The team at Hubbub wanted to support people to manage their own data, so they created forms that community groups could use to easily submit information, and see what had already been submitted.

Although Airtable allows you to create forms, Hubbub used Jotform because it offered them more options. They used an API to connect the two platforms so that data could be shared from one to the other.

Hubbub used automations in Airtable to reduce staff workload and help to keep their data accurate and up to date.

For example, because community groups need to regularly upload documents like the risk assessment form, Hubbub created an automation to help remind them. If the data field for a document is still empty 30 days after it was requested (these conditions are the trigger) then a reminder email will automatically be sent to the group’s contact email address (this is the action).

It’s important to check that your database, forms, and automations are working well.

It can be helpful to import some data into your database which you can use to test all the functions. It can also help you test the data migration process. Invite colleagues to try using the new system and listen to their feedback.

If there are other people who will use it too - for example volunteers, or clients - see if you can test the relevant parts with them as well. For example, ask a client to try filling out one of the new forms. Can they use it easily? Does it do everything they need it to?

Think about how people will get help if they are struggling, or something doesn’t work. It is a good idea to produce some training materials or step-by-step guidance. Make sure the whole process is recorded somewhere, so that if a key staff member is away or moves on someone else can pick it up.

Hubbub created a ‘sandbox’ version of their new database to explore what Airtable could do. They used the sandbox version to test the different functions. It also gave members of the team a chance to learn how to use the new system without working with live data.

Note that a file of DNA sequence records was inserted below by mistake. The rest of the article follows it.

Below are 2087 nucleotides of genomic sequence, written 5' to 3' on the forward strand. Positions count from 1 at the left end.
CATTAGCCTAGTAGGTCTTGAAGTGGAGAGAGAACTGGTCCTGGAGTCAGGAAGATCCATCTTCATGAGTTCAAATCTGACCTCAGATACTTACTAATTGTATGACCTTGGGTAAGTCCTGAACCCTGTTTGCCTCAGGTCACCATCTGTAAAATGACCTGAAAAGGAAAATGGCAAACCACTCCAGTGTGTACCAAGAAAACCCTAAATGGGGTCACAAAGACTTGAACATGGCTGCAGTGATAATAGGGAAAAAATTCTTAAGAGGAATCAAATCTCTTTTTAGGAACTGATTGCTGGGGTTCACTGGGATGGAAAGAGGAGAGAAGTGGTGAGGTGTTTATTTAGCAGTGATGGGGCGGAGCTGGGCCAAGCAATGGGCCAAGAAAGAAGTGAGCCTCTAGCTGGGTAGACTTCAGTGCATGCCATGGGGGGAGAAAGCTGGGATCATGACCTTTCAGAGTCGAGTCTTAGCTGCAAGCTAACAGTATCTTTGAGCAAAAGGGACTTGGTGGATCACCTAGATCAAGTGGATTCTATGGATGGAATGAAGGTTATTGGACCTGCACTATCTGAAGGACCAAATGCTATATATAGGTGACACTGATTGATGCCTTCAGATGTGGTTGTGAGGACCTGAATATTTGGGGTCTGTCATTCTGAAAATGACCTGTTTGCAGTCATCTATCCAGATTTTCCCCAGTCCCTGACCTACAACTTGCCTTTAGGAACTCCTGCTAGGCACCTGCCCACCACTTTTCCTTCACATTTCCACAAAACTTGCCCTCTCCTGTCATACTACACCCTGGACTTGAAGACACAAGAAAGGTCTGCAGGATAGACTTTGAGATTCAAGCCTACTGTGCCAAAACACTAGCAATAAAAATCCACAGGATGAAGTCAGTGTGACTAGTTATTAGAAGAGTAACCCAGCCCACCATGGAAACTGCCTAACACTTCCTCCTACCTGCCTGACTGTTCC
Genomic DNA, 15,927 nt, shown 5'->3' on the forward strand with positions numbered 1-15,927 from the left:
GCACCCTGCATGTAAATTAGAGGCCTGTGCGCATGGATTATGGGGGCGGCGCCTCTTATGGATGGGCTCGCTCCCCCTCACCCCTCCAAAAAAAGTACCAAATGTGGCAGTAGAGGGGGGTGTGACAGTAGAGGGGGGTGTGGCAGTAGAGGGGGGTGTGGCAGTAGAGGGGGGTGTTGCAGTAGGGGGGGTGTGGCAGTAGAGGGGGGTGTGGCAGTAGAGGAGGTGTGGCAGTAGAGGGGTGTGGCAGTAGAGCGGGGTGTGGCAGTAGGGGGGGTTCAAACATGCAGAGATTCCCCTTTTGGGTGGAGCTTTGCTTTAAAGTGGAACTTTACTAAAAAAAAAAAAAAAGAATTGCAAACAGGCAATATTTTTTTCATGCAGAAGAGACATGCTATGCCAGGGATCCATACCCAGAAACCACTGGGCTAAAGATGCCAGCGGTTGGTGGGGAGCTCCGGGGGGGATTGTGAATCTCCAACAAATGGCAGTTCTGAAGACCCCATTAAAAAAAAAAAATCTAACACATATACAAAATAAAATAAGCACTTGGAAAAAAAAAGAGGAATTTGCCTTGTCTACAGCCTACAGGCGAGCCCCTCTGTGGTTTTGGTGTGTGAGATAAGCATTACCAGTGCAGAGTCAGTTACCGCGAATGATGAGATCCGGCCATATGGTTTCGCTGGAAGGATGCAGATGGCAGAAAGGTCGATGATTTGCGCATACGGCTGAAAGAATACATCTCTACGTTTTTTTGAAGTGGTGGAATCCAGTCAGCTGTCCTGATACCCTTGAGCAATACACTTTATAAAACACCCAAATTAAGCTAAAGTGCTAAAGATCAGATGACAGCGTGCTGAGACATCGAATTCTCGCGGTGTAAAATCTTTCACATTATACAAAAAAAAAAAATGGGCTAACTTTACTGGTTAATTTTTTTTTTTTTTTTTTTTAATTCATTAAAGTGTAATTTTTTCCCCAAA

They have created video walkthroughs to support colleagues to learn the new system, alongside Airtable’s existing tutorials and knowledge base.

Hubbub have encouraged community groups to use the new system, and upload and access their information themselves. But they always have an alternative option available, so anyone who is struggling can contact the team or send information by email instead.

Gather all the existing data identified in Step 1 into a single spreadsheet. Make sure the spreadsheet columns match the fields in the new database, and the right data is in the right place.

Take the opportunity to ‘clean’ the data before moving it into the new database. That means:

  • removing duplicates

  • filling in gaps

  • making sure all records are accurate and up to date

  • deleting old records which are no longer needed.

This can be a lot of work, but it will save time later. Plan to regularly clean your data in future.

When the spreadsheet is ready, import it into your new database. You may need to repeat this step a few times if you have a lot of data.

Hubbub are gradually cleaning and migrating all their data to their new system.

Further information